483 F2d 852 Ronson Corporation v. Liquifin Aktiengesell Schaft Franklin National Bank

483 F.2d 852

Fed. Sec. L. Rep. P 94,105
RONSON CORPORATION,
v.
LIQUIFIN AKTIENGESELL SCHAFT et al.
Appeal of FRANKLIN NATIONAL BANK and Franklin New York Corporation.

No. 73-1606.

United States Court of Appeals,
Third Circuit.

Aug. 15, 1973.

Carpenter, Bennett & Morrissey, Newark, N. J., and Mudge, Rose, Guthrie & Alexander, New York City, for Liquifin Aktiengesellschaft, Liquigas S.p.A., D. F. King & Co., Inc., Servizio Italia of Banca Nazionale del Lavoro, Phillip Marfuggi, Raffaele Ursini, and Michele Sindona.

Garrett E. Brown, Jr., Stryker, Tams & Dill, Newark, N. J., and Cravath, Swaine & Moore, New York City, for Kuhn, Loeb & Co., Inc.

Hannoch, Weisman, Stern & Besser, Newark, N. J., and Kaye, Scholer, Fierman, Hays & Handler, New York City, for Franklin National Bank and Franklin New York Corp.

Schapira, Steiner & Walder, Newark, N. J., Holtzmann, Wise & Shepard, New York City, and Wald, Harkrader & Ross, Washington, D. C., for Ronson Corp.

Before VAN DUSEN and WEIS, Circuit Judges.

Before VAN DUSEN, ALDISERT and WEIS, Circuit Judges.

OPINION OF THE COURT

PER CURIAM:

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1

We are called upon in this particular appeal to resolve the facially conflicting venue provisions of the National Banking Act and those of the Securities Exchange Act of 1934.1 The defendant Franklin National Bank has its principal office in Brooklyn, New York, claims that it may be sued only in the appropriate courts located in that state, citing the National Bank Act, specifically 12 U.S.C. Sec. 94,2 and moves for dismissal from this suit which was filed in the District of New Jersey.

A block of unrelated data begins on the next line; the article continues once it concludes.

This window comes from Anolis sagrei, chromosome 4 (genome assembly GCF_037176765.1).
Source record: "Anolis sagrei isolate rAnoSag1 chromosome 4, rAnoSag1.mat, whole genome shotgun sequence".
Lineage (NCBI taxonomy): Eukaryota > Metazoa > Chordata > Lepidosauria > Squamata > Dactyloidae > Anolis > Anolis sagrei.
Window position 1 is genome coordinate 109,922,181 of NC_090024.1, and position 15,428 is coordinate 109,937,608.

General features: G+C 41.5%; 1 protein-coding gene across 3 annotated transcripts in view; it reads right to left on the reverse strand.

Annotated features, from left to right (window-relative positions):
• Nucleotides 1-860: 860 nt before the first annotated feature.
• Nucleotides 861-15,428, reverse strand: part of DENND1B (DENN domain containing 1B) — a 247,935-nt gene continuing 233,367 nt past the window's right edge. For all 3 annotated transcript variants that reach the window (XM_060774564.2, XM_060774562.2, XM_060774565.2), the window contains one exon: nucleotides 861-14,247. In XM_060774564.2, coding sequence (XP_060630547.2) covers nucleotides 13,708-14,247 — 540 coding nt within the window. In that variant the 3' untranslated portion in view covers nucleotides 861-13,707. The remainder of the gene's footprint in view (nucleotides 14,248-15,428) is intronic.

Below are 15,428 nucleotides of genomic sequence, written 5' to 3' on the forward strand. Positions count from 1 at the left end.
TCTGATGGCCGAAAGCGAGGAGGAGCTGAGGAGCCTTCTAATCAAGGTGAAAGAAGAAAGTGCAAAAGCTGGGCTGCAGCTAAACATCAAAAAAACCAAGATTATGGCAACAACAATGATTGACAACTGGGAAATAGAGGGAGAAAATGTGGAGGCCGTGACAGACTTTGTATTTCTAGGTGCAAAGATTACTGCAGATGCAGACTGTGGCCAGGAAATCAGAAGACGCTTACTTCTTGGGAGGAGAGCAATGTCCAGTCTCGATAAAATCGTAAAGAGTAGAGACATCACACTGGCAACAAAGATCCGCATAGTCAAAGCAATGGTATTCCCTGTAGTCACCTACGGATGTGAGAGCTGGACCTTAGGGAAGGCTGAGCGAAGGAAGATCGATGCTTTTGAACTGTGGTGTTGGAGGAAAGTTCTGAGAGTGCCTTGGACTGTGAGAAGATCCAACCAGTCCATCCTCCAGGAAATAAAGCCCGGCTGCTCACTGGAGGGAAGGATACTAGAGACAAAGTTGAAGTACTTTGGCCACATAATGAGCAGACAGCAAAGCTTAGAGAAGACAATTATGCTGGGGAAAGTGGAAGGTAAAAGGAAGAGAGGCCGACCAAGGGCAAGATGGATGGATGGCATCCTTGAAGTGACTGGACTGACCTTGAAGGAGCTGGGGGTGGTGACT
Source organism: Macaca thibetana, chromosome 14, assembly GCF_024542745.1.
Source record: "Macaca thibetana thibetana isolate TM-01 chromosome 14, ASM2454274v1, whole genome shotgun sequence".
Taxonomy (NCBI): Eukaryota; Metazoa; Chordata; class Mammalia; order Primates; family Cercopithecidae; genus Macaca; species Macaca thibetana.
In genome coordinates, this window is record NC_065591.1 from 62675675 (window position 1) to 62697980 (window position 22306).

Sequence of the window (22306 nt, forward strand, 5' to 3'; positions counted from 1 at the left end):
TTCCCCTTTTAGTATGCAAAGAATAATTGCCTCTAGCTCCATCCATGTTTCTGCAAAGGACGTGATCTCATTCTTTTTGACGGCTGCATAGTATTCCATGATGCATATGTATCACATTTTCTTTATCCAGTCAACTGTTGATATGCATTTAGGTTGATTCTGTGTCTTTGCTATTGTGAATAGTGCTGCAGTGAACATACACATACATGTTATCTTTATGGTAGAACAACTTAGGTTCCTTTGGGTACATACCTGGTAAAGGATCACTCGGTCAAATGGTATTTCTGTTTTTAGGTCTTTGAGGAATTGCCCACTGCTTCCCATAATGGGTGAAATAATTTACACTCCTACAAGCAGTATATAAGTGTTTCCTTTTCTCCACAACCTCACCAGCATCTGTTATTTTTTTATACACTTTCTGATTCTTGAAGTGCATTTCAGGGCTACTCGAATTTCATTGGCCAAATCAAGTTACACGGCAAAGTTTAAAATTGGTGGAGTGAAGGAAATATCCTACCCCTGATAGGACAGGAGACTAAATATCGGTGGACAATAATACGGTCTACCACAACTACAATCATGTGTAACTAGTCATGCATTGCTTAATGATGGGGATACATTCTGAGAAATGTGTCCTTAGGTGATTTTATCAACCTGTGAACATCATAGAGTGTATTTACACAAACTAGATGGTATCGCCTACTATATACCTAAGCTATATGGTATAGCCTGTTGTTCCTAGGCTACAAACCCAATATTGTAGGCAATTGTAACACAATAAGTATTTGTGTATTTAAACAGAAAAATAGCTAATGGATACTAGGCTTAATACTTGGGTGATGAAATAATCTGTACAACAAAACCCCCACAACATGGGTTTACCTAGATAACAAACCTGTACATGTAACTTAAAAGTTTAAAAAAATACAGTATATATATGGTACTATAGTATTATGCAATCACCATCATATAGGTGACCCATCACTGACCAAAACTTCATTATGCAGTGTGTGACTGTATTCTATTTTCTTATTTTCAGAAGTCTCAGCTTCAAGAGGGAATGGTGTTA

2

The plaintiff has based the litigation on the provisions of the Securities Exchange Act of 1934, 15 U.S.C. Sec. 78n, seeking to enjoin a tender offer allegedly made in violation of the statute, and asserts that venue is proper under the broad provisions of that Act, specifically as found in 15 U.S.C. Sec. 78aa.3

3

As may be seen by a quick perusal of the respective statutes, the National Bank Act provides for a very limited forum-the district where the bank is "established" while the Securities Exchange Act is far more liberal.

4

In a fact situation similar to this case, the narrow provisions of the National Bank Act were enforced by the Court of Appeals for the Second Circuit in Bruns, Nordeman & Company v. American National Bank and Trust Company, 394 F. 2d 300 (2d Cir. 1968), cert. denied, 393 U.S. 855, 89 S.Ct. 97, 21 L.Ed.2d 125, and in a later case in that same circuit, Klein v. Bower, 421 F.2d 338 (2d Cir. 1970). The Ninth Circuit came to the same conclusion in United States National Bank v. Hill, 434 F.2d 1019 (9th Cir. 1970).

5

District Courts in this circuit have come to different conclusions, Rome v. Eltra Corp., 297 F.Supp. 314 (E.D.Pa. 1969), following the Second Circuit rulings, and Levin v. Great Western Sugar Company, 274 F.Supp. 974 (D.C.N.J. 1967),4 holding that the venue provisions of the Securities Exchange Act should govern.5

6

We find ourselves unable to agree with the Second and Ninth Circuits and conclude that neither policy nor statutory construction binds us to the restrictive venue requirements of the National Bank Act which first came into being in 1864.